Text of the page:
A review of available evidence published earlier this year found a whole lot of confusion on the subject of food allergies.
Now a panel sponsored by the National Institute of Allergy and Infectious Diseases has issued its first set of U.S. guidelines to help doctors in their diagnosis and management of the problem.
Among the recommendations: Reports of food allergies by patients or their parents should be confirmed by objective measures such as a skin-prick test or consumption of a small amount of the food under close medical supervision (known as an oral food challenge). "Multiple studies demonstrate that 50 percent to 90 percent of presumed [food allergies] are not allergies," the panel says.
But the research also identifies some gaps in the knowledge about food allergies, showing how much more there is to learn about some key issues. For example:
* Studies on the "incidence, prevalence and epidemiology" of food allergies in the U.S. are still needed, the panel says. About 12 percent of kids and 13 percent of adults report a food allergy, according to research, but only about 3 percent of them have one when reports of symptoms are combined with an objective measure.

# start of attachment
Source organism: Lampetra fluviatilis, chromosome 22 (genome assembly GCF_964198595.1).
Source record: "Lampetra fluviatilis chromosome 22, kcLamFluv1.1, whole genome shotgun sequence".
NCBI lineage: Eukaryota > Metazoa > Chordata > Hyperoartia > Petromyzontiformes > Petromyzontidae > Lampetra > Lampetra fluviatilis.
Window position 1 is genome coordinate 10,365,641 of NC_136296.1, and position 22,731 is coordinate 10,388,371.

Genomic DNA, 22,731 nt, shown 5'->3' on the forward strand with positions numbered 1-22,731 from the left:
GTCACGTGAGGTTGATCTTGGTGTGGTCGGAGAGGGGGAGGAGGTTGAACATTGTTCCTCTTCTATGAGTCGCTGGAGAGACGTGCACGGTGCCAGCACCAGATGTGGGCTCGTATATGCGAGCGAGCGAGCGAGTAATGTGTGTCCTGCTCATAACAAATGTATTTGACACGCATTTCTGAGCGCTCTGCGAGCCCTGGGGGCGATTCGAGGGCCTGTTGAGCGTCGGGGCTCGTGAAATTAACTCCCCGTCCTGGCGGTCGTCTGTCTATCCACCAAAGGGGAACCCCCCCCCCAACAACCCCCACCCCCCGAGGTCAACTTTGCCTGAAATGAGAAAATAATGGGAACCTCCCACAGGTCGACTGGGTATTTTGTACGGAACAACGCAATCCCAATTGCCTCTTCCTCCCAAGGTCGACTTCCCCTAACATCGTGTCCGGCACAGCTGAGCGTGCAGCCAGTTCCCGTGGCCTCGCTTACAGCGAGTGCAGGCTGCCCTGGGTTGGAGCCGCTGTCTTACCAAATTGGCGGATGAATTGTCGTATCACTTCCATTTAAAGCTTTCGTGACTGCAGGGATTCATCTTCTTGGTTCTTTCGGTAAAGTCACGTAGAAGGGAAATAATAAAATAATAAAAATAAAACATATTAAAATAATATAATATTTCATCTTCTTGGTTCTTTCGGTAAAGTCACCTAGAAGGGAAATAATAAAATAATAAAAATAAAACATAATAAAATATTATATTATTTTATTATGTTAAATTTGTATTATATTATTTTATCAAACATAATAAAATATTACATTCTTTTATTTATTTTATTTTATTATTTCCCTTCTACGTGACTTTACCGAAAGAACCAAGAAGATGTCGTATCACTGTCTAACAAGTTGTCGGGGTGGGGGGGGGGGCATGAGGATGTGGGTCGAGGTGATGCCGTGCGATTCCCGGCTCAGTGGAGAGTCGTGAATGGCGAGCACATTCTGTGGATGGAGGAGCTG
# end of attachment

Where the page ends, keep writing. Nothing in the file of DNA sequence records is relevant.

* Little is known about what other factors — aside from asthma — increase the odds of serious health problems or death from food allergies. There’s no information at all available on the impact of asthma treatment on food allergies, the panel says.
* There’s also not much published research on what differences and similarities there are in food allergies in kids and adults.
* Better diagnostics are needed, the panel says. The oral food challenge is the "gold standard" test, but it’s also the most risky for the patient, who is actually ingesting the food that may provoke a reaction. Lab tests used to diagnose different types of food allergies have their drawbacks, the panel says.